The veteran of the group is the Sennheiser HD600. Having been on the market for nearly 20 years (1996), it's seen it's share of competition and then some. Evolved from a special run of the HD580 named the 'Jubilee' it has been a staple of headphone audiophiles ever since. At first use, the build quality appears very good, typical of German engineering, however, as many people have found over the years, the headbands are prone to cracking and snapping in half, as mine has through normal use. In my case the headband pad holds it together so that I am able to listen normally, I just have to handle them carefully. The clamping force of course is completely gone, but when I replaced my HD600 with another I found the sound to be identical with or without clamp so I've kept these around for reference. For this reason I've rated the HD600 as lowest for build quality. The circumaural pads on the HD600 are velour so they are very comfortable and breathable, they do like to attract dust and small hairs, though. The pads are easily removable for cleaning or replacement. The HD600 is the only dual entry headphone in this comparison. I don't find advantage in single or double entry for the user experience. Being an open headphone, there is little isolation, and leakage is quite loud. The cable is very long and terminated in a 1/4" jack showing Sennheiser's clear intentions for home use. The cable uses two thick cable segments that are each the size of the other headphone's total cable size. The cable is plainly finished. Being completely circumaural and having less clamp than the L1 and FSO I placed them second in comfort, though given the intended use of the other two headphones, the difference is minimal. Headband adjustment is simple and secure as are all of the competitors.

The popular belief on Head-fi is that the HD600 is a neutral take on an audiophile curve. I agree with this completely. Frequency response extends in both directions better than the other three headphones in this group. The extension of the L1's bass is as good or slightly better, but the treble extension is unmatched by the others. Sub bass volume is a weakness of the HD600, but extension to that range is not. Frequency response is more or less flat through bass, mid bass, mids, then the audiophile curve adds it's effects by tapering off the treble response leading to a relaxed, yet detailed presentation. Detail is best on this headphone and it excels at imaging and tonality. Soundstage is tied with HD598 for largest of the group.This is a headphone that can be used as a reference it is so close to real. What I find lacking is engagement to the music. It is a polite headphone trying it's best to be accurate, yet pleasing at every turn. The lack of sub-bass volume is another more-forgivable problem, for most music. If most of your library is classical, especially chamber music, this is your headphone of choice from this group. It was the winner on tracks such as Emerson String Quartet, Beck and Kobukuro because of it's clarity and tonality, and even Warren G because of it's clean, musical bass. This is a good all-around headphone in it's own right, but not the best of this group.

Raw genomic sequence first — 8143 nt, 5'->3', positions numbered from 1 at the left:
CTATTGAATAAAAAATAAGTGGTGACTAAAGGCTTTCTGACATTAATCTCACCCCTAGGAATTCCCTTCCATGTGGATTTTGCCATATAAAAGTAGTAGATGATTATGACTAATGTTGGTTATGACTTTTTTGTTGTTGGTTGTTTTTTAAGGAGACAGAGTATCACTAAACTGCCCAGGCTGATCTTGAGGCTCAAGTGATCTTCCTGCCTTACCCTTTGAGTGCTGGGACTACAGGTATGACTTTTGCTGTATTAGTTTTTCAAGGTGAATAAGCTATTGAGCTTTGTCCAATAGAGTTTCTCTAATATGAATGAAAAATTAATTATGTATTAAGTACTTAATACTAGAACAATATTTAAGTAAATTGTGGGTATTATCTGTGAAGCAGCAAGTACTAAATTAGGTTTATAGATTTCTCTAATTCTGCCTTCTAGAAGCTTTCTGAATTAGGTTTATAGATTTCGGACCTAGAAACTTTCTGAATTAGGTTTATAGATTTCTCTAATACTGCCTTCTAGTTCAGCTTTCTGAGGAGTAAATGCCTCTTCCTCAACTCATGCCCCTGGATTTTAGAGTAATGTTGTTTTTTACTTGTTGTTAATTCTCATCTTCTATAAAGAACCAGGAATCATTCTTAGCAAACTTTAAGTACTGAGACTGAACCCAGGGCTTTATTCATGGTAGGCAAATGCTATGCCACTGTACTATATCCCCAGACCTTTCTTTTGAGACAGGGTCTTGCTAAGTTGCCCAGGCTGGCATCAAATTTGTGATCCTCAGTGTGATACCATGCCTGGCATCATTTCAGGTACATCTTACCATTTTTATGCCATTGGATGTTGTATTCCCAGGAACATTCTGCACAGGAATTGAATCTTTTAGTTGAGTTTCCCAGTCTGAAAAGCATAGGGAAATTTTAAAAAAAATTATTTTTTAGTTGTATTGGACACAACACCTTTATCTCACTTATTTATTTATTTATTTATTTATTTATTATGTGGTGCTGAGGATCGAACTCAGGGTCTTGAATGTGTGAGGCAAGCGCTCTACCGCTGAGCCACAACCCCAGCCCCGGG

300 #1 - Sennheiser HD598 ($250 new, $150-200 used)

Not quite a rookie, but also not a veteran is the Sennheiser HD598 which debuted a few years ago. Build quality is very good despite the entirely plastic construction and lack of removable cable, the only headphone in this group without removable cables. (edit: the cord is removable) The clamping force is the least of the group and it weighs the least. The velour pads are very large so nothing touches your ears. For these reasons I ranked the HD598 most comfortable, even when factoring in use intentions of the more portable cans. The 1/4" terminated cable is long and plain looking, however the material used has a slick feeling to it that is nice. The pads appear to be removable, but fairly strong pulling did not pop them off and I didn't want to risk damage. (edit: they are removable) The color scheme, cream and coffee, and overall graphical appearance of these headphones (plastic wood grain paneling) leaves a lot to be desired in my opinion, but as I would only wear them at home, it doesn't bother me. Headband adjustment is easy and secure.